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The sanctity of decoding: Reframing Hebrew literacy in the United States and Europe

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Avni, S 


jats:secjats:titleAims and Objectives:</jats:title>jats:p This article explores the challenges Jewish children face in educational programs teaching about Judaism and Jewish culture located in the United States and Europe. Students learn to decode Hebrew but not to read for comprehension, which conflicts with other types of literacy learning they encounter throughout their education in school and at home. </jats:p></jats:sec>jats:secjats:titleMethodology:</jats:title>jats:p The study is based on long-term participant observation at two religious education programs, one in the United States and one in Luxembourg. </jats:p></jats:sec>jats:secjats:titleData and Analysis:</jats:title>jats:p A language socialization lens was applied to coded fieldnotes to bring findings into conversation with each other. </jats:p></jats:sec>jats:secjats:titleFindings:</jats:title>jats:p Following initial frustrations stemming from a mismatch between American and European schooled literacy expectations and Hebrew decoding, students came to understand Hebrew as a distinctive sacred language. This allowed them to reconceptualize decoding as a successful and meaningful form of literacy and to see themselves as competent Hebrew users and members of a broader Jewish community. </jats:p></jats:sec>jats:secjats:titleOriginality:</jats:title>jats:p Existing studies primarily focus on sacred languages and literacies oriented around supporting connections with the divine. This study contributes to the existing body of work by illustrating religious literacy education aimed at cultivating communal and religious identification. </jats:p></jats:sec>jats:secjats:titleImplications:</jats:title>jats:p This study provides evidence that decoding of sacred texts without comprehension of lexico-semantic content can be a meaningful form of literacy that enables religious members to affirm and do community without explicit reference to divine relations. It argues for a distinctive form of bilingualism in which the sacred language and talk about it work together to create meaningful religious learning. </jats:p></jats:sec>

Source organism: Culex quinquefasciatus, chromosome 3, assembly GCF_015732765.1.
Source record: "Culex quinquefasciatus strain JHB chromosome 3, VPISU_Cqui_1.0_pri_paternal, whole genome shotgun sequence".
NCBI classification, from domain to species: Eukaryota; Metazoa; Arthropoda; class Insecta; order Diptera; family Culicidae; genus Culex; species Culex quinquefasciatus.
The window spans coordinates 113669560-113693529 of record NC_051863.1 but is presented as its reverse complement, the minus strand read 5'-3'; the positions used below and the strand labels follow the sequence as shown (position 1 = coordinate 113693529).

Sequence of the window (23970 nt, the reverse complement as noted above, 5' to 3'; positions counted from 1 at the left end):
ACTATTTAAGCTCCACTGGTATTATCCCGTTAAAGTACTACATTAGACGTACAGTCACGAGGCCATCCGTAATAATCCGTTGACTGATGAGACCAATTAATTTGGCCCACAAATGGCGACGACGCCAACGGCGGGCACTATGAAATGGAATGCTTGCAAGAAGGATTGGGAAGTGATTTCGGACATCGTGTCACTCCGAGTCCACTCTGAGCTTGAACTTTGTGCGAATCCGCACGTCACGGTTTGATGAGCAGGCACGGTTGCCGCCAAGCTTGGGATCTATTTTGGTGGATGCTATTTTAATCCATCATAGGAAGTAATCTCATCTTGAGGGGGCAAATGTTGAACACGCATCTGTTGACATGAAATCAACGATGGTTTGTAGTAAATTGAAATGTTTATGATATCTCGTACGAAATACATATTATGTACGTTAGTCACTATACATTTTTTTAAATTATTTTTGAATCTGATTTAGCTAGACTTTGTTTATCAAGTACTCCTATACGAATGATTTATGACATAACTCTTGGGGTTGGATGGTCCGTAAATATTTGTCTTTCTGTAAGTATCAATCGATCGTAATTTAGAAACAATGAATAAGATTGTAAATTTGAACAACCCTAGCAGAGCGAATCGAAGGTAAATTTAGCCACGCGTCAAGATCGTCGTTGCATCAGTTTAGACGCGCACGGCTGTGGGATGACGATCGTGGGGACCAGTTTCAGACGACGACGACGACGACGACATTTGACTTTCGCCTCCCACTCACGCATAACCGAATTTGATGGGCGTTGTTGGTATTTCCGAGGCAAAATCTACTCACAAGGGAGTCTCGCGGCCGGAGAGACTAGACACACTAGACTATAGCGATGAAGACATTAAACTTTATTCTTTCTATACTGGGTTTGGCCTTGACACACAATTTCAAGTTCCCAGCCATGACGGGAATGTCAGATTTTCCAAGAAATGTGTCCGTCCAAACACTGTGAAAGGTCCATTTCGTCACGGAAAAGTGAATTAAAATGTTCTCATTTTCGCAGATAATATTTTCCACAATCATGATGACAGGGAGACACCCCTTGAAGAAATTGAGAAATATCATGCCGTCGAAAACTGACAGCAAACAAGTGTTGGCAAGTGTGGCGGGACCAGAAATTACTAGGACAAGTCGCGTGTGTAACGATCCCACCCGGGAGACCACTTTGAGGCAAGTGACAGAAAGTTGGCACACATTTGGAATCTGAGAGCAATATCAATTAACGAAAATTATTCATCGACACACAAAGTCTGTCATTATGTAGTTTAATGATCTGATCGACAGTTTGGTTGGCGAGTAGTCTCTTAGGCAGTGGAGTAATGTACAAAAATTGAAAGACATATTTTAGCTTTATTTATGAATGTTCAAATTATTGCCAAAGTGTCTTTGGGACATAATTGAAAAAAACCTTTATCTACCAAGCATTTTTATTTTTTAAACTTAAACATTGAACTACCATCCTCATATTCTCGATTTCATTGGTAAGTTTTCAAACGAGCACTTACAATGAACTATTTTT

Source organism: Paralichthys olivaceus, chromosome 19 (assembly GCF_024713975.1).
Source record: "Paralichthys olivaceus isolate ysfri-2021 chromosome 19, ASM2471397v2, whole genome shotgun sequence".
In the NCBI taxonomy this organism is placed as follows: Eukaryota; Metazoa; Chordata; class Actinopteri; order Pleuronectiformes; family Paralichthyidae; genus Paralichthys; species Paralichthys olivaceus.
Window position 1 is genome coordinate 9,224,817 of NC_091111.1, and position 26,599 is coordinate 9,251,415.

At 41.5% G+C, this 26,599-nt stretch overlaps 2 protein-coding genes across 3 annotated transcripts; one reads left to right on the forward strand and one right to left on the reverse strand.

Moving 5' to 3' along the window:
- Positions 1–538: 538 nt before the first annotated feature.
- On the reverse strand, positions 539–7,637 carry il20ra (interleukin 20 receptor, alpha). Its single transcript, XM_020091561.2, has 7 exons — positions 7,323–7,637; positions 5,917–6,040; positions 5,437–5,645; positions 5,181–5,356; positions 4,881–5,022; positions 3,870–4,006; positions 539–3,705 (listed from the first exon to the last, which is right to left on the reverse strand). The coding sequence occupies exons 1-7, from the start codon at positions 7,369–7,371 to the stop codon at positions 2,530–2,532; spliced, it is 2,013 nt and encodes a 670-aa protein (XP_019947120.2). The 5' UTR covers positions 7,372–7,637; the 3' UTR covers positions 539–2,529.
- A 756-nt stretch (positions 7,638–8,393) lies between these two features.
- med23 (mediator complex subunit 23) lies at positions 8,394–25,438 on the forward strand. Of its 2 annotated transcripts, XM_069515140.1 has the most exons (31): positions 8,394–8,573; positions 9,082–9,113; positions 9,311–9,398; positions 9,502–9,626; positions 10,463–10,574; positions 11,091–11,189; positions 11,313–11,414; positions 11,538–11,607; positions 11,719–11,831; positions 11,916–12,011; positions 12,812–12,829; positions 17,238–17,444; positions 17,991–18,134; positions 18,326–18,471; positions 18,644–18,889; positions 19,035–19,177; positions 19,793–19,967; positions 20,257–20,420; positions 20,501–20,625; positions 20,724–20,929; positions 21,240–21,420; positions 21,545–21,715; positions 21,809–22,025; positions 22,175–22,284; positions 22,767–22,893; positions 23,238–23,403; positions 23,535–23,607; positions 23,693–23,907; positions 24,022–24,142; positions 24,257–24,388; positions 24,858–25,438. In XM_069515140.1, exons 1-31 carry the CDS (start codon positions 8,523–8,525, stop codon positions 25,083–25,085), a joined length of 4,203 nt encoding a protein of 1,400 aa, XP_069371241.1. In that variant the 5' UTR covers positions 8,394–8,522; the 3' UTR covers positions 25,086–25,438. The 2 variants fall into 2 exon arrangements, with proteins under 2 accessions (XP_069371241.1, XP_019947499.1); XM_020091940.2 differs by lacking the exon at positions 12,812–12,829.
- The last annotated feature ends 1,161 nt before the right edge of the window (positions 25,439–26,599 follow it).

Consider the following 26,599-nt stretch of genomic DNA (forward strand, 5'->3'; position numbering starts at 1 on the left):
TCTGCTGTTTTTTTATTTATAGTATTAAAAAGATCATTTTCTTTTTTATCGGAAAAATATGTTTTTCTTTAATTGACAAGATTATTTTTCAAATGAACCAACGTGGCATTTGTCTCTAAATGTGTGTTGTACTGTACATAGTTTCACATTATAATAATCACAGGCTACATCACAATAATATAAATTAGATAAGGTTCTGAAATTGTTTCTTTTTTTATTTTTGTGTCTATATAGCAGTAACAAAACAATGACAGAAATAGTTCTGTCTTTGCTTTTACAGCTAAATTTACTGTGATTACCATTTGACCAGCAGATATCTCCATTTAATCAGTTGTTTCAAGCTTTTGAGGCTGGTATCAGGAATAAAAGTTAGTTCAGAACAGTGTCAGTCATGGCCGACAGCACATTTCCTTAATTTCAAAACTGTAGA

47 Language, Communication and Culture, 4704 Linguistics, 4 Quality Education

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International Journal of Bilingualism

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SAGE Publications